Lou was walking alone when he died of a heart attack. He was my dad’s brother-in-law, but they seemed more like best friends. My dad was Lou’s best man in his wedding, they’d talk politics, and they played music together. So, when my dad was put in charge of Lou’s funeral, it was no surprise that it became a multi-act musical tribute. Lou’s kids played, neighborhood kids got up, my mom and I performed.

We held in our tears during the funeral, since we had to perform. But then the final act began. It was a recording of Lou on piano and you could hear him breathing. I think it goes without saying that the last thing you expect at a funeral is to hear the dead person breathing. And so mom began to cry. I began to cry. Outside, as the funeral let out, we supported each other, sobbing. My dad remained inside, arguing with the sound crew.

At that point in our lives, my family had been been playing in my dad’s funeral band for several years. This was the fifth funeral my dad had planned. But what started as a genuine attempt to honor the departed had become hard for me to understand. I wondered if somewhere along the way to funeral director, my dad had lost his ability to grieve.

* * *

You could say it all begins with Johnnie. He was my dad’s older cousin and they were close. Johnnie was a charming kid who wore patches from yoyo competitions, did trick-dives off the diving board. When Johnnie would visit for the weekend, my dad looked forward to sharing a room.But there was also a darker side to Johnnie’s life. His mom was the daughter of a military officer and came from an abusive background, a tradition she seems to have passed on. There were rumors that she whipped him with belts and threw him against walls. When he was 1 year old, he had a broken leg, cause unknown.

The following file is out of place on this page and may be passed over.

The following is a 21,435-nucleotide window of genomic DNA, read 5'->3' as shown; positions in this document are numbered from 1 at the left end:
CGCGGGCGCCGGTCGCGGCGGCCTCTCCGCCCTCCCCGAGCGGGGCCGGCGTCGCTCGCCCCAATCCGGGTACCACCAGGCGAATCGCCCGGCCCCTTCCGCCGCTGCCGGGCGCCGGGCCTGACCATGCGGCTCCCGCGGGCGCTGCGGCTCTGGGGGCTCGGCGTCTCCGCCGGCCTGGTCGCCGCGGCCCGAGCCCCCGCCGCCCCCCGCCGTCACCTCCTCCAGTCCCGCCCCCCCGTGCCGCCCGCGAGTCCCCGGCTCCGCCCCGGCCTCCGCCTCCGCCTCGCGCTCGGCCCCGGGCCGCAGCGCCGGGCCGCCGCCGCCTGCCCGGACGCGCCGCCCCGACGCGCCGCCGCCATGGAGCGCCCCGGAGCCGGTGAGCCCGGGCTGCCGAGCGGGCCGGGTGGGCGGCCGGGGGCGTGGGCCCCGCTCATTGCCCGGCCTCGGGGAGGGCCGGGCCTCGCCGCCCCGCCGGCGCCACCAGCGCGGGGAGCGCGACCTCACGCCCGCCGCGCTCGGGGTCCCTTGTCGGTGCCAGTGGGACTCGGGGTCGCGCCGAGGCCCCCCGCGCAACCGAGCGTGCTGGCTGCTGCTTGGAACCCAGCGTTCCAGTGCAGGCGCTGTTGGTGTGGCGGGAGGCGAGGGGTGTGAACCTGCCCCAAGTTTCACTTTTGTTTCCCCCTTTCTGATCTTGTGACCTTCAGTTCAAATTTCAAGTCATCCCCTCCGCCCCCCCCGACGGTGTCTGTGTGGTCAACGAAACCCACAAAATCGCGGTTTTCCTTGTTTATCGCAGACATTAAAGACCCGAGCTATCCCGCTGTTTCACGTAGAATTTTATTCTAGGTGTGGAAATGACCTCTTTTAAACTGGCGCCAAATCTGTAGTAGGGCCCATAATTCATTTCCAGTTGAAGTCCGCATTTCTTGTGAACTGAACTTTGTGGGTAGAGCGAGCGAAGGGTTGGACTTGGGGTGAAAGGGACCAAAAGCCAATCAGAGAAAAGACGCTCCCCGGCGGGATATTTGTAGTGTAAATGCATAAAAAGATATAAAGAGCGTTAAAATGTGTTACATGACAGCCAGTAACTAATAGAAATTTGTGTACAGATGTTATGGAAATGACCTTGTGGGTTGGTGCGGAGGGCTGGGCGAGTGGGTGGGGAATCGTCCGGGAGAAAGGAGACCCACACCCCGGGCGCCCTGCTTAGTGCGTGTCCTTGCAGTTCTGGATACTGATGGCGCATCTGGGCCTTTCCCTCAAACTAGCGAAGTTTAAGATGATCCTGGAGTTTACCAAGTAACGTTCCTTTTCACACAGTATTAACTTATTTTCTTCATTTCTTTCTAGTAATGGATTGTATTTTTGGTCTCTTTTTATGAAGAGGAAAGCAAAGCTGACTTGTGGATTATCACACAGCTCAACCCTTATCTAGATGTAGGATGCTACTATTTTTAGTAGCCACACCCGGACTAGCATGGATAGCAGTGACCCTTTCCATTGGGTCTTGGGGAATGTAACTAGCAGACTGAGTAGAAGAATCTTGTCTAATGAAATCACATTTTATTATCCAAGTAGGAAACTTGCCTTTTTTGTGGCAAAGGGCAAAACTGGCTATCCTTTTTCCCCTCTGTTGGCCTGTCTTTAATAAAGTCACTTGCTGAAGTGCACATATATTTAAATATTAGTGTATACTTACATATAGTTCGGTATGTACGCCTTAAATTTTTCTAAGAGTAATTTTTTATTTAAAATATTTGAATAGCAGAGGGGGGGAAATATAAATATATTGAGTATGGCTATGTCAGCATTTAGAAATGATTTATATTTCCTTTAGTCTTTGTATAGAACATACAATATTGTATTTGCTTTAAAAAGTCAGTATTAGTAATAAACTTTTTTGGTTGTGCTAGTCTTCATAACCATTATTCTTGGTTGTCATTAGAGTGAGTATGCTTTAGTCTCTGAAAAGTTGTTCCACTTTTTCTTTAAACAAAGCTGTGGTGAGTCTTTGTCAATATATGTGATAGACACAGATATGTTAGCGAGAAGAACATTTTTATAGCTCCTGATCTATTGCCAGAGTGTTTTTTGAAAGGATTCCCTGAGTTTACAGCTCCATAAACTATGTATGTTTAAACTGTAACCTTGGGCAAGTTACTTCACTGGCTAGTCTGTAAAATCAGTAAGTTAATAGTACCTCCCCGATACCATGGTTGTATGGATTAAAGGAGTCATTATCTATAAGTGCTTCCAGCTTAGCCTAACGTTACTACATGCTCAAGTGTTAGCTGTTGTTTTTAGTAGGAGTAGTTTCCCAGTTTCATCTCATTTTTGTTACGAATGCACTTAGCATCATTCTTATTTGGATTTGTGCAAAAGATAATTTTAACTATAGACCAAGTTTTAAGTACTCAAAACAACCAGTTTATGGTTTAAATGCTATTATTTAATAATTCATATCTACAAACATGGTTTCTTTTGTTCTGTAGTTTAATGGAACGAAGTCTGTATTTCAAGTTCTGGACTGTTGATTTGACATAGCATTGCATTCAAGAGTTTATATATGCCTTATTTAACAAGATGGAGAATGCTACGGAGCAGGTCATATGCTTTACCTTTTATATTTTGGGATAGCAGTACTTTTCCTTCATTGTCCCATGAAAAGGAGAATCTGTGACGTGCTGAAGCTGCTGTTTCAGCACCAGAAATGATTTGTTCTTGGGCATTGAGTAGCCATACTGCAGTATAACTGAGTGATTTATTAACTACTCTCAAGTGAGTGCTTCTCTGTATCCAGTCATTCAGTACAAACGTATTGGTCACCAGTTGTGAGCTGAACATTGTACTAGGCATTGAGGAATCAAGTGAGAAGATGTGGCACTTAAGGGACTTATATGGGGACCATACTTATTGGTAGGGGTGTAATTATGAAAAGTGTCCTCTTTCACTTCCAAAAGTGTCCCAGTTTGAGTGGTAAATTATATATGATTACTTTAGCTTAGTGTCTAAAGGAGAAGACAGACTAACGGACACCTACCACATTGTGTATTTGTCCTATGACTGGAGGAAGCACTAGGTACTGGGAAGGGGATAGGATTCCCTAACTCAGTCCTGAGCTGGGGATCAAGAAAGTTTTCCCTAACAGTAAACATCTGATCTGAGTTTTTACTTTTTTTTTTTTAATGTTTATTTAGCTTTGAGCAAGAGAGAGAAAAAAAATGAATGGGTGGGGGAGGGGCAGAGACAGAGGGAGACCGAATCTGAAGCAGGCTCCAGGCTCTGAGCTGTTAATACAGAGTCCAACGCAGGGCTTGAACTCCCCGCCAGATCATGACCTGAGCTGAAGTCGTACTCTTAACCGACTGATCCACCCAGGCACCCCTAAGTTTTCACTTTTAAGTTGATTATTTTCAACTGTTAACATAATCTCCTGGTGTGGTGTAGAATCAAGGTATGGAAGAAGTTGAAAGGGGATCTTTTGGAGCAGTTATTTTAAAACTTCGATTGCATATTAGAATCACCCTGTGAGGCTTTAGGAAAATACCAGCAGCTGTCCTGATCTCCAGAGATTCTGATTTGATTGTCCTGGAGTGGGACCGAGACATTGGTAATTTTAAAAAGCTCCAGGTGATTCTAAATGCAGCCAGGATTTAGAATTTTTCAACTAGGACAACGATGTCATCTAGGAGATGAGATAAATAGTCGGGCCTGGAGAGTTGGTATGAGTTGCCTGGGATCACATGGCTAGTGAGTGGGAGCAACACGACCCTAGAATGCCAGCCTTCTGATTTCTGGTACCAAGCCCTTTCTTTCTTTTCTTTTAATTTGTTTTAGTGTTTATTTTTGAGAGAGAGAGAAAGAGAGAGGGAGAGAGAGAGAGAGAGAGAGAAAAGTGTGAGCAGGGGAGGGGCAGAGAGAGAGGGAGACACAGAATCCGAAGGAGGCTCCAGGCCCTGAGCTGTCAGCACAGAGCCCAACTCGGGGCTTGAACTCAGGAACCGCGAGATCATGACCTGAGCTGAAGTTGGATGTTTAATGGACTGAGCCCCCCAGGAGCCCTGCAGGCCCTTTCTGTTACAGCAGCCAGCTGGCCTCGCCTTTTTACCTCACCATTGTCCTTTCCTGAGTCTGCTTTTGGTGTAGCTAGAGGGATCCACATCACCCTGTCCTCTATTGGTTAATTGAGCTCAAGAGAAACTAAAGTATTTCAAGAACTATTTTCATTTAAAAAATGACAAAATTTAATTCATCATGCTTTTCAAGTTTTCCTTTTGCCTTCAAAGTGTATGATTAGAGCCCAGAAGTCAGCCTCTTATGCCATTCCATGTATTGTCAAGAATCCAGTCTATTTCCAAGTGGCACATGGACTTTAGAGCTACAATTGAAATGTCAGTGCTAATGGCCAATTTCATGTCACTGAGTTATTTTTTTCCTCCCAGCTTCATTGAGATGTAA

Once Johnnie turned 18, he took off. No one heard from him for years, though snippets came down the grapevine that he had grown his hair out, discovered heroin. And then just like that, Johnny reentered my dad’s life. “I went out to one of the first fiddler conventions,” my dad told me, “and I got out there kind of early. I saw a guy dumpster-diving for food, and I took a closer look, and it was my cousin Johnnie.”

They spent the day together, talked about Johnnie’s family. My dad offered him a place to live and Johnnie accepted. But before long, alcohol starting disappearing from the house. I was a baby, my dad could be gone for long periods of time, and my mom, who had once dated an alcoholic, felt uneasy about the situation. “He had that, I don’t know how to say it, this jive, the lying, the part that I had been dealing with for so long with somebody who had that kind of addiction.”

My dad asked Johnnie to move out and once again he disappeared. From what we know, the rest of his life was spent doing odd jobs, battling addiction, getting arrested, and studying the Bible with a men’s Christian group. Then, on his 50th birthday, after relapsing, he went to Big Sur and killed himself under the stars. My dad took it hard. He asked Johnnie’s mother if they were going to have a funeral and she refused. She accused Johnnie of taking his own life just to get back at her. So my dad picked some songs, wrote a eulogy, and put on a funeral himself.

“Chat, rap, talk, spinning the yarn, that was Johnnie’s gift wasn’t it?” my dad’s eulogy began.

My mom and I joined my dad up front. We played an old folk song called “Hobo’s Lullaby” (I knew it because my dad would sing it to me before bed). The rest of the funeral went well. People stayed and ate dinner. Dad didn’t cry. He didn’t seem sad. He circulated around the room, calm, cracking jokes. But in the weeks that followed the funeral, he stopped singing “Hobo’s Lullaby.” When I’d ask for it before bed, he’d say, very nicely, “I can’t sing that song.”